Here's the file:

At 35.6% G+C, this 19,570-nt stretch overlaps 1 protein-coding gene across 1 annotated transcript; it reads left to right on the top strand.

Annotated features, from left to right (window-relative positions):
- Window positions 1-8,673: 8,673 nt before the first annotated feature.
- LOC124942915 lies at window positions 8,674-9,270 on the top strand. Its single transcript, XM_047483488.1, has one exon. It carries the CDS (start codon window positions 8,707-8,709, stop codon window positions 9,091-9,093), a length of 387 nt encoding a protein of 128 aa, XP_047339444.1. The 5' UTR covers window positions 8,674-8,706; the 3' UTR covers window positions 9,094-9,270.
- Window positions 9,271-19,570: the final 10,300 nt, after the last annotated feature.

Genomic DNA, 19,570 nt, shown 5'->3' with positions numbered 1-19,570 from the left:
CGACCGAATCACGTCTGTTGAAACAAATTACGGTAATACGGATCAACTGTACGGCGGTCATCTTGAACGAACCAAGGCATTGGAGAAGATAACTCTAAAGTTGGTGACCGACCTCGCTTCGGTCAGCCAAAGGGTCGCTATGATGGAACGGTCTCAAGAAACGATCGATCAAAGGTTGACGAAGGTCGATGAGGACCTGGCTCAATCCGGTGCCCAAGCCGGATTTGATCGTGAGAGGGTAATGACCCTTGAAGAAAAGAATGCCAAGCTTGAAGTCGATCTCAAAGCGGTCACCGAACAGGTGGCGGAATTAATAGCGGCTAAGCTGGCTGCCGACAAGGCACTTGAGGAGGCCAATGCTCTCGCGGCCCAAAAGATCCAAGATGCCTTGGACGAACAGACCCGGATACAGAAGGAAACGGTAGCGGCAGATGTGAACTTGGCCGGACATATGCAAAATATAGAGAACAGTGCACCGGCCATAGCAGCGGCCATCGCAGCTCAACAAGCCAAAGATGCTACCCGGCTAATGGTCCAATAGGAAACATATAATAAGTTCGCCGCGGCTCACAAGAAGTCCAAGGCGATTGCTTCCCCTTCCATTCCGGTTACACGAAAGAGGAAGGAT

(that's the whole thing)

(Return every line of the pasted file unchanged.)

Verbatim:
At 35.6% G+C, this 19,570-nt stretch overlaps 1 protein-coding gene across 1 annotated transcript; it reads left to right on the top strand.

Annotated features, from left to right (window-relative positions):
- Window positions 1-8,673: 8,673 nt before the first annotated feature.
- LOC124942915 lies at window positions 8,674-9,270 on the top strand. Its single transcript, XM_047483488.1, has one exon. It carries the CDS (start codon window positions 8,707-8,709, stop codon window positions 9,091-9,093), a length of 387 nt encoding a protein of 128 aa, XP_047339444.1. The 5' UTR covers window positions 8,674-8,706; the 3' UTR covers window positions 9,094-9,270.
- Window positions 9,271-19,570: the final 10,300 nt, after the last annotated feature.

Genomic DNA, 19,570 nt, shown 5'->3' with positions numbered 1-19,570 from the left:
CGACCGAATCACGTCTGTTGAAACAAATTACGGTAATACGGATCAACTGTACGGCGGTCATCTTGAACGAACCAAGGCATTGGAGAAGATAACTCTAAAGTTGGTGACCGACCTCGCTTCGGTCAGCCAAAGGGTCGCTATGATGGAACGGTCTCAAGAAACGATCGATCAAAGGTTGACGAAGGTCGATGAGGACCTGGCTCAATCCGGTGCCCAAGCCGGATTTGATCGTGAGAGGGTAATGACCCTTGAAGAAAAGAATGCCAAGCTTGAAGTCGATCTCAAAGCGGTCACCGAACAGGTGGCGGAATTAATAGCGGCTAAGCTGGCTGCCGACAAGGCACTTGAGGAGGCCAATGCTCTCGCGGCCCAAAAGATCCAAGATGCCTTGGACGAACAGACCCGGATACAGAAGGAAACGGTAGCGGCAGATGTGAACTTGGCCGGACATATGCAAAATATAGAGAACAGTGCACCGGCCATAGCAGCGGCCATCGCAGCTCAACAAGCCAAAGATGCTACCCGGCTAATGGTCCAATAGGAAACATATAATAAGTTCGCCGCGGCTCACAAGAAGTCCAAGGCGATTGCTTCCCCTTCCATTCCGGTTACACGAAAGAGGAAGGAT